Market Update: Monday, March 19, 2018


Daily Insights

  • The stock market’s “Sweet 16.” In the spirit of March Madness and an exciting NCAA college basketball tournament that has already brought some historic upsets and exciting buzzer beaters, our latest Weekly Market Commentary features our “Sweet 16” keys for stocks over the remainder of the year, which we will preview today on the LPL Research blog. Among the positives: U.S. and global economic growth, earnings, and technicals; among the negatives: trade policy. Collectively, we expect these drivers to push stocks higher over the balance of 2018, though we acknowledge that volatility could stay with us. We’ll take a deeper dive into some of these market drivers next week in our “Final Four.”

  • Fed monetary policy meeting headlines the week. The U.S. economic calendar includes new and existing home sales, the Leading Economic Index, the Kansas City Federal Reserve (Fed) Manufacturing Index, and durable goods orders. However, investors’ focus will be on the Fed’s monetary policy meeting on Tuesday and Wednesday, where analysts expect a 0.25% rate hike announcement. Overseas, manufacturing and services Purchasing Managers’ Index reports for the Eurozone, France, and Germany should garner attention, in addition to ZEW surveys for the Eurozone and Germany. In the pacific region, Japan is set to release a series of economic data covering trade, inflation, and manufacturing, while China reports foreign direct investment and property prices, a closely watched metric tied to the health of the Chinese consumer.

  • Another shutdown? Political risk is hardly new for investors, but markets may be increasingly focused on Washington, D.C. this week amidst the latest round of budget battles and the flurry of headlines surrounding the Mueller investigation. Congress must agree to details on its spending bill by the end of the week or face another partial government shutdown. A shutdown, which we view as unlikely, would almost certainly be short-lived; but with 60 votes needed in the Senate, an impasse is possible.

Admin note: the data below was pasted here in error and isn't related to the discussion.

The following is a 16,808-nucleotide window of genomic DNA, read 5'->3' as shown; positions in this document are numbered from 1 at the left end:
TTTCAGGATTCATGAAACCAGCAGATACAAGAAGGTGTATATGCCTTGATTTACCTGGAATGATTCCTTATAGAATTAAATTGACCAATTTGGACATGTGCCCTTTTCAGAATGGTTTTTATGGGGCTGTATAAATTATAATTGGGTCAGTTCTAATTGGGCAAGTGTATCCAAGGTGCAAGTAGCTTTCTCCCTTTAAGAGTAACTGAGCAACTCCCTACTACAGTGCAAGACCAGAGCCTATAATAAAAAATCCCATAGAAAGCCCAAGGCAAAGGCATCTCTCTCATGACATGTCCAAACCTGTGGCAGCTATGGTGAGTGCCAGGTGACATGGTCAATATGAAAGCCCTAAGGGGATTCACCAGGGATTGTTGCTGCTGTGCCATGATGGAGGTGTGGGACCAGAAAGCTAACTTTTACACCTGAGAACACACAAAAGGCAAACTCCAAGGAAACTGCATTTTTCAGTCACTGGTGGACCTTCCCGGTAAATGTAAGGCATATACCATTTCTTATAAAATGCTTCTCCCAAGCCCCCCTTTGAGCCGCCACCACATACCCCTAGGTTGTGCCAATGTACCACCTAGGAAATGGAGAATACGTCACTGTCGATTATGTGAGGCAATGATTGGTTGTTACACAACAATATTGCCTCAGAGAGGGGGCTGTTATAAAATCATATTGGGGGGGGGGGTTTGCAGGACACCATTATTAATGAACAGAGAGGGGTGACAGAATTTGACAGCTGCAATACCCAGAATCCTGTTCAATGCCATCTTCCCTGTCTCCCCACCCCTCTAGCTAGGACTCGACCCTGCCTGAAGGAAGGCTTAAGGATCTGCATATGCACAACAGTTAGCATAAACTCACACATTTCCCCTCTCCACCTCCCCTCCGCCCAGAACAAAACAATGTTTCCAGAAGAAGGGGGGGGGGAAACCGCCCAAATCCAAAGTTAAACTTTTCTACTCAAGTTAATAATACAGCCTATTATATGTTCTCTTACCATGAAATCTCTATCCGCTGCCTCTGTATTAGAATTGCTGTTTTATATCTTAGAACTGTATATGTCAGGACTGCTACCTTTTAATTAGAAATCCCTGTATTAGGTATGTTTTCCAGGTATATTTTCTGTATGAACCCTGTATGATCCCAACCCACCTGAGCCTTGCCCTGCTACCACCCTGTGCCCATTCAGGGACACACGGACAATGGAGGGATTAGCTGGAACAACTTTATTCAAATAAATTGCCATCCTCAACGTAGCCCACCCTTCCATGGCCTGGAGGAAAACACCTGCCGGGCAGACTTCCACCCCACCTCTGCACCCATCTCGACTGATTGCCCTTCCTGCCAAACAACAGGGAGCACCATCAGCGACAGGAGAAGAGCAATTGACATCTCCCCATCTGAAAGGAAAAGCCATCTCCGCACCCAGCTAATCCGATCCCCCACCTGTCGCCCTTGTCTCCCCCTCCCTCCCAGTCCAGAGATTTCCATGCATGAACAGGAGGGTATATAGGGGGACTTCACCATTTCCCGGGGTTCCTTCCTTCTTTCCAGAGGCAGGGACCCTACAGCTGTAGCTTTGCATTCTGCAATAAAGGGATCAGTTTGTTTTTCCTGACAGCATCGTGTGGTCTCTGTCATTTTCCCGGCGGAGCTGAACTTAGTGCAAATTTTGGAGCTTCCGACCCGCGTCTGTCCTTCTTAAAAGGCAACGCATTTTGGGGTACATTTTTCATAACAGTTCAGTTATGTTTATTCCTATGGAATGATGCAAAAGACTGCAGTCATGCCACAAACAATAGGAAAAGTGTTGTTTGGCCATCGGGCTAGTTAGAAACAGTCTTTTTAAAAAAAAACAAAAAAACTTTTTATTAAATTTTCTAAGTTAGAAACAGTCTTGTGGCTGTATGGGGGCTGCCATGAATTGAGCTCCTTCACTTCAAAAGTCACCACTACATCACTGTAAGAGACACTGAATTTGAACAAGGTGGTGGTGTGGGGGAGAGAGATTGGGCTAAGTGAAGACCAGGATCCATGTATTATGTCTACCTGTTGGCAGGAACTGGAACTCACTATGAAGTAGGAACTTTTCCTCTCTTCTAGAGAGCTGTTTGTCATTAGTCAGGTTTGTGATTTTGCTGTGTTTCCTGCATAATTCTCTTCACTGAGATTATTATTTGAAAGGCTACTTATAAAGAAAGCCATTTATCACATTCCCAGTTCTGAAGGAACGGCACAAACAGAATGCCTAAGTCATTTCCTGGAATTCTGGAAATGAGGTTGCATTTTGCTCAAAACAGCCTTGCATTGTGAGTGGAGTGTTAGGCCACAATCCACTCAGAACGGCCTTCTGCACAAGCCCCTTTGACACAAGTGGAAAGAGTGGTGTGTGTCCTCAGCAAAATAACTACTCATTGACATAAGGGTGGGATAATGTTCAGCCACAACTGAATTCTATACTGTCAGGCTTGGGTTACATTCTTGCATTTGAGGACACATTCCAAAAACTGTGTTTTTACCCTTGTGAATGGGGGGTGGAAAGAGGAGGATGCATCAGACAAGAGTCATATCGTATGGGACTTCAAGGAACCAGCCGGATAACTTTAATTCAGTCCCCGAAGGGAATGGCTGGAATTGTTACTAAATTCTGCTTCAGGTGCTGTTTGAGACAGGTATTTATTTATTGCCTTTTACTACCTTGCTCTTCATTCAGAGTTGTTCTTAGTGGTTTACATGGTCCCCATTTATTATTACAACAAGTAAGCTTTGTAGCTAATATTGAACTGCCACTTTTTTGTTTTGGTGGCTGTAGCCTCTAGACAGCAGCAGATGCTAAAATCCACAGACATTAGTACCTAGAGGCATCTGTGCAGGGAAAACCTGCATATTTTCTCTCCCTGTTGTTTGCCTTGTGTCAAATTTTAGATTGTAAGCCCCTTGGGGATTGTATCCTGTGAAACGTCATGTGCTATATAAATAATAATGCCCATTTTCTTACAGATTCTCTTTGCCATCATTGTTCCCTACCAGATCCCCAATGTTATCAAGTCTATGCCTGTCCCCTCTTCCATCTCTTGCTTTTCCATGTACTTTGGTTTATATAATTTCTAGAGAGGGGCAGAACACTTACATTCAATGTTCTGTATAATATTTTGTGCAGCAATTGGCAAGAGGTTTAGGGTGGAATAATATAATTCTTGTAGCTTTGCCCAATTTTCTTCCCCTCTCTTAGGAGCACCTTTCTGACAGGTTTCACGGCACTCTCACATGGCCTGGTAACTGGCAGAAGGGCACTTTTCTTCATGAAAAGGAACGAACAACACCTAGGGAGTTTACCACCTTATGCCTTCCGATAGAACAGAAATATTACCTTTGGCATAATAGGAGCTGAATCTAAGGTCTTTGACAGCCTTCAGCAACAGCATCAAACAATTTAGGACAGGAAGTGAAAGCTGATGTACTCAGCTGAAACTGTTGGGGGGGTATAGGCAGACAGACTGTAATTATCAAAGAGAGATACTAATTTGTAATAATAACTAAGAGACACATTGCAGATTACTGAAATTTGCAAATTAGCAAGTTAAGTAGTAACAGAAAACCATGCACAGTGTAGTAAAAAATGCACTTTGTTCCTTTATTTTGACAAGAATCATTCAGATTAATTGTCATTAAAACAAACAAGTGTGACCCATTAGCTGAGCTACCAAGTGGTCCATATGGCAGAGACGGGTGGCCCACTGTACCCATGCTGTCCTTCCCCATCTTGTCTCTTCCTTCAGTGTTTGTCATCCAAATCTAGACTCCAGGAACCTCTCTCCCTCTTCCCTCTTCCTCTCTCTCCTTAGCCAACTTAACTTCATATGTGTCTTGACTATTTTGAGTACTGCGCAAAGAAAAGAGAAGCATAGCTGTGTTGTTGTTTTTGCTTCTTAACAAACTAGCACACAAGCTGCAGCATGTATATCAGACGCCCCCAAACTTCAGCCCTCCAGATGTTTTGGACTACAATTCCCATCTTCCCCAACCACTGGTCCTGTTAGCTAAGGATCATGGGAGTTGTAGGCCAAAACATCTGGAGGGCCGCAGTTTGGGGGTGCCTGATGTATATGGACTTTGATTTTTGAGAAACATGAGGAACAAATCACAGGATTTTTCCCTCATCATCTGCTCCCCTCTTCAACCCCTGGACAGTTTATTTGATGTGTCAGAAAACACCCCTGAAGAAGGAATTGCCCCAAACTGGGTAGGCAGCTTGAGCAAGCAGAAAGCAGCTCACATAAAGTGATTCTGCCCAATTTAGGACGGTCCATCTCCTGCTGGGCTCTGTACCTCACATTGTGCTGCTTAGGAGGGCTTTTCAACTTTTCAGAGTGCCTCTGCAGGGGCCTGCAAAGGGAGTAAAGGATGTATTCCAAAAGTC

• Fed outlook expected to hold steady despite more optimistic economic projections. Fed Chair Jay Powell will preside over his first monetary policy meeting on Tuesday and Wednesday. With a rate hike at the conclusion of Wednesday’s meeting already priced in according to Fed fund futures, market participants will be focused on changes to the Fed’s economic projections, last released in December 2017, and Powell’s press conference following the meeting’s conclusion. We expect economic projections to rise, based on fiscal stimulus from the new tax law and an increase in spending limits over the next two years, but until we see stronger signs of a pick-up in inflation, our base case remains three rate hikes over the course of 2018. We explore in more detail later today in this week’s Weekly Economic Commentary.



Click Here for our detailed Weekly Economic Calendar


  • Bostic (Dove)
  • Eurozone: Trade Balance (Jan)
  • Italy: Industrial Production (Jan)
  • Italy: Trade Balance (Jan)


  • Germany: PPI (Feb)
  • UK: CPI & PPI (Feb)
  • UK: Core CPI (Feb)
  • UK: House Price Index (Jan)
  • Germany: ZEW Survey (Mar)
  • Eurozone: ZEW Survey (Mar)
  • Eurozone: Consumer Confidence (Mar)
  • Japan: Leading Index (Jan)
  • Japan: Machine Tool Orders (Feb)
  • China: Foreign Direct Investment (Feb)



  • Weekly Jobless Claims (Mar 17)
  • FHFA House Price Index (Jan)
  • Markit Mfg. & Services PMI (Mar)
  • LEI (Leading Index) (Feb)
  • Kansas City Fed Mfg. Activity (Mar)
  • France: Markit France Mfg. & Services PMI (Mar)
  • Germany: Markit Germany Mfg. & Services PMI (Mar)
  • Eurozone: Markit Eurozone Mfg. & Services PMI (Mar)
  • Germany: IFO (Mar)
  • Eurozone: Current Account Balance (Jan)
  • Italy: Current Account Balance (Jan)
  • UK: Retail Sales (Feb)
  • ECB: Publishes Economic Bulletin
  • BOE: Bank Rate
  • BOE: Asset Purchase Target
  • BOJ: Outright Bond Purchase
  • Bank of Canada: Wilkins
  • Japan: All Industry Activity Index (Jan)
  • Japan: CPI (Feb)


  • Durable Goods Orders (Feb)
  • Cap Goods Shipments & Orders (Feb)
  • New Home Sales (Feb)
  • Revisions: Industrial Production & Capacity Utilization
  • Bostic (Dove)
  • Kashkari (Dove)
  • Canada: Retail Sales (Jan)
  • Canada: CPI (Feb)
  • Bank of Russia: Key Rate
  • Bank of Russia: Nabiullina

Past performance is no guarantee of future results.

The economic forecasts set forth in the presentation may not develop as predicted.

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